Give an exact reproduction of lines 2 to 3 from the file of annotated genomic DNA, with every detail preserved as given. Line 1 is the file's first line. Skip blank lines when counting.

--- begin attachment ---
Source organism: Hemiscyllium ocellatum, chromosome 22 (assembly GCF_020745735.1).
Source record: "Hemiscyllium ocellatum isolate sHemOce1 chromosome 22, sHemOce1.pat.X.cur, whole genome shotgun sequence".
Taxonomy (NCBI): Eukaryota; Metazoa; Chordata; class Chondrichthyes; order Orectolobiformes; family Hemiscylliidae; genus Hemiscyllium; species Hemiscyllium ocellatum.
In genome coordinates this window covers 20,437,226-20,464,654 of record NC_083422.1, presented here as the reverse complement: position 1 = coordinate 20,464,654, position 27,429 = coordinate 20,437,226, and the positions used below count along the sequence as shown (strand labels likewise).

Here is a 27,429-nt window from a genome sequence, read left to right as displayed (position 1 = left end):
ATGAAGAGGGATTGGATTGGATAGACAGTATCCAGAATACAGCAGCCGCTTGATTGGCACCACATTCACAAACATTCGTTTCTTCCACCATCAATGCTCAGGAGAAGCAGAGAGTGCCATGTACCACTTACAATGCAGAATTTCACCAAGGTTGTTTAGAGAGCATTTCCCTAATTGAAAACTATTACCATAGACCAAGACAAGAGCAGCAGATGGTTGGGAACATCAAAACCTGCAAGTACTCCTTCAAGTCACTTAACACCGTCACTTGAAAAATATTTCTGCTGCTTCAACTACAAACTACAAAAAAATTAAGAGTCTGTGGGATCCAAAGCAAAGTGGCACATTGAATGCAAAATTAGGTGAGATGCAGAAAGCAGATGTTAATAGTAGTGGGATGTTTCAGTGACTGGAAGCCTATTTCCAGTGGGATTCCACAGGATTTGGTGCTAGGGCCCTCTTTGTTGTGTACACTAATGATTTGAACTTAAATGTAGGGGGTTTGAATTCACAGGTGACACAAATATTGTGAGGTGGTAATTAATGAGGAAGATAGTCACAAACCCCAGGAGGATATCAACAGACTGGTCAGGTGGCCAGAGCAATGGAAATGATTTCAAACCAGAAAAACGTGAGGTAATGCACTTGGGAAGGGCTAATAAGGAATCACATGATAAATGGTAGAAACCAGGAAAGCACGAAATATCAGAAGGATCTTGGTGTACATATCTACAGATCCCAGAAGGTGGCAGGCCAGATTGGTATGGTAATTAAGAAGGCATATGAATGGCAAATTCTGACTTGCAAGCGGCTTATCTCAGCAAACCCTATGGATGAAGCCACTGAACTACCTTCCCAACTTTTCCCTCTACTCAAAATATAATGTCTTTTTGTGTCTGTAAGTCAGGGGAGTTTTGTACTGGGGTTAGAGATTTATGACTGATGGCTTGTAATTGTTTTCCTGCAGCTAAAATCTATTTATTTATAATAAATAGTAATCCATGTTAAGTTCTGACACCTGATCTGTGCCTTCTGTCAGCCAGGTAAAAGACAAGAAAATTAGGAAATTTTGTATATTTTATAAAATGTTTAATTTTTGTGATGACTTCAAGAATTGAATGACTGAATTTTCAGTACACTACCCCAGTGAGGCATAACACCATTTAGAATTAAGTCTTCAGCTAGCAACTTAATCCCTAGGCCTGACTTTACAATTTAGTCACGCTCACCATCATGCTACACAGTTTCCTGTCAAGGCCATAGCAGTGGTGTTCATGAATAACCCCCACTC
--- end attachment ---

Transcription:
Source record: "Hemiscyllium ocellatum isolate sHemOce1 chromosome 22, sHemOce1.pat.X.cur, whole genome shotgun sequence".
Taxonomy (NCBI): Eukaryota; Metazoa; Chordata; class Chondrichthyes; order Orectolobiformes; family Hemiscylliidae; genus Hemiscyllium; species Hemiscyllium ocellatum.